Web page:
Council authorizes sister city celebration task force

Deadline to apply is March 25

There may not be a visiting delegation from Teshio, Homer’s sister city in Japan, this year, but that isn’t stopping the planning for a 40th anniversary celebration from going full steam ahead.

The Homer City Council passed Resolution 24-029 at their last regular meeting on March 11, authorizing the creation of a formal task force to manage the city’s celebration plans.

The task force follows the work of a sister city working group that was formed in August 2023 and has “diligently developed plans for the celebration, including events, exhibits and programs,” the resolution states. However, the city felt it necessary to “create a formal task force to clearly distinguish between celebrations sponsored by the City of Homer and privately-supported events, and to manage the City’s celebrations without impeding the ability of other groups to develop and promote events of their own.”

The task force was also created following the passing of Ordinance 24-11(A) on Feb. 12, which appropriated $20,000 from the city’s General CARMA fund for anniversary celebration events, exhibits and programs.

“The city government decided that once public money started being involved, that (planning) should be put on a more formal footing, so that’s what the task force is created for,” Homer Public Library Director Dave Berry told Homer News on Friday. Berry was also formerly the sister city working group’s co-chair.

The task force will consist of five members of the general public, with Lori Pond, assistant to the city manger, acting as the city staff liaison, according to Berry.

Applications for the task force must be submitted to the city clerk’s office by March 25. Task force members will be nominated by the mayor and approved by the city council at the regular meeting scheduled for April 8.

The task force’s duties include, according to the resolution, fostering close relations and collaborating with Teshio on planning joint activities, planning and organizing anniversary celebration events, advising the council on expenditure of city funds allocated for the celebration, and coordinating community engagement by actively conducting public outreach and recruiting volunteers.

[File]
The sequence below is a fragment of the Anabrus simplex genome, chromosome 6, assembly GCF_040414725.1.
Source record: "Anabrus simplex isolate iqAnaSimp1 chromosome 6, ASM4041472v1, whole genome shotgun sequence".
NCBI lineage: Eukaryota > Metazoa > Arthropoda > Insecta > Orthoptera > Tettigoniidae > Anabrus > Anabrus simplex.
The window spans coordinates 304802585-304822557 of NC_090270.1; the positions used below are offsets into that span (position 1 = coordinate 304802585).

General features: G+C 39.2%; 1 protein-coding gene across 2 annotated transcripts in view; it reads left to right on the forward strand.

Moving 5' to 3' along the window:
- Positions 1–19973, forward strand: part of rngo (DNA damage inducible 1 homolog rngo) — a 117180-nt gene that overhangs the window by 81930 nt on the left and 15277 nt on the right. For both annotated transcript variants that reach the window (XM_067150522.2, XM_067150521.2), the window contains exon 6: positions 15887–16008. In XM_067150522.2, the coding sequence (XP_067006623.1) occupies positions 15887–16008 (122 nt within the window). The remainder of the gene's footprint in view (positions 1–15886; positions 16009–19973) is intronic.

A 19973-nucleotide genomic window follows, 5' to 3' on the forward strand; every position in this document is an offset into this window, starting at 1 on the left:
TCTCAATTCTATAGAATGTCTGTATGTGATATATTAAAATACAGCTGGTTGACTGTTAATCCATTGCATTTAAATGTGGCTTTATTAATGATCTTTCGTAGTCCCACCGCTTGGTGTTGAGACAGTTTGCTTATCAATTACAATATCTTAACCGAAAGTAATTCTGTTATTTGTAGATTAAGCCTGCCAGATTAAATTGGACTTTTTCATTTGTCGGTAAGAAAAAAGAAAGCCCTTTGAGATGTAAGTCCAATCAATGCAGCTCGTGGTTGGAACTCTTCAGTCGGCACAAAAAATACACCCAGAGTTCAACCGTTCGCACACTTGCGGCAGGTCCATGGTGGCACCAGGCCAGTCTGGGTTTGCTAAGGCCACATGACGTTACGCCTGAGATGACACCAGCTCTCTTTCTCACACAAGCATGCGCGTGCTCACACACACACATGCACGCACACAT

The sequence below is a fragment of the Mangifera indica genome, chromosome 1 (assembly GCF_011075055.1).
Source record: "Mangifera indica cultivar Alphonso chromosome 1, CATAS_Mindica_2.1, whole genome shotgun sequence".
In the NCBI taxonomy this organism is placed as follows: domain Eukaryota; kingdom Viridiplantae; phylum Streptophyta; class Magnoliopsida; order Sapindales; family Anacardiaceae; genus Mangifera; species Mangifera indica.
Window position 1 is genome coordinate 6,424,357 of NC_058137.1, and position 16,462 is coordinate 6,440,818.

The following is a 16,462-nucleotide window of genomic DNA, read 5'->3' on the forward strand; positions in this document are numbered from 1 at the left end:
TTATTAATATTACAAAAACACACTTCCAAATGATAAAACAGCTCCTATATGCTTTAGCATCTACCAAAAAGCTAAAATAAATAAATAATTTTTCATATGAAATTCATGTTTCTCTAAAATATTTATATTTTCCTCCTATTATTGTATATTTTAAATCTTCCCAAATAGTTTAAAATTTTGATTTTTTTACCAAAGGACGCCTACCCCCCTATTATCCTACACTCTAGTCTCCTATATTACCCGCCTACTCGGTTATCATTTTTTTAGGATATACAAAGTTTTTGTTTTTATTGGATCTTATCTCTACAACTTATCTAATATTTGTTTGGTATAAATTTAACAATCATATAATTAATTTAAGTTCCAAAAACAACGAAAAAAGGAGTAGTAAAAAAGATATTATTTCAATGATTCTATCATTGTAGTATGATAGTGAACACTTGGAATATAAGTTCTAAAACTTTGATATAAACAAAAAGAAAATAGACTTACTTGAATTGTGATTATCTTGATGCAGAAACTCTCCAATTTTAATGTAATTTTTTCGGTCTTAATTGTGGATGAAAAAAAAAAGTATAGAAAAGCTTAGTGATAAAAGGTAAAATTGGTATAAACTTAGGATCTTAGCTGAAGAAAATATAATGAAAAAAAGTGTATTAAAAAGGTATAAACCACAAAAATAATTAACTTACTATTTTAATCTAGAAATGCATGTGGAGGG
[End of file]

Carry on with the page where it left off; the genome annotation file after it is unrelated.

“Anybody who’s interested in volunteering or offering their expertise should definitely get in touch with the task force,” Berry said. “You don’t have to be a member of the task force to participate in the celebrations or to help out.”

Currently, the city is planning the majority of celebrations for 2024, with the possibility of a delegation exchange in 2025.

From the beginning of May through early September, the Pratt Museum will host an exhibit of the artwork that Teshio has donated to the City of Homer over the years, Berry told Homer News. The city is also looking into coordinating a traditional taiko drumming demonstration with professional performance group Tomodachi Daiko from Anchorage. Further information about the group can be found at

“We might bring them down for a performance in May, if all goes well,” Berry said.

Additionally, the city plans to put up banners highlighting Teshio on the lampposts along Pioneer Avenue and refurbish the Friendship Post that formerly stood in WKFL Park.

“(The post) said ‘peace and friendship’ in four languages on each of the four sides,” Berry said. “We’re going to refurbish that and hopefully get that set up again.”

The task force will remain in effect until its mission is complete as defined, or until Dec. 31, 2025, according to Resolution 24-029. The 2025 cut-off date is meant to coincide with a possible delegation visit next year.

“Planning for a delegation would be one of (the task force’s) big activities, and once they have that completed and finished their mission, the task force would wrap up,” Berry said.

The resolution and supplemental materials are available in full at Resolution 24-029 was passed as part of the consent agenda at the March 11 regular council meeting; no discussion was held on the resolution.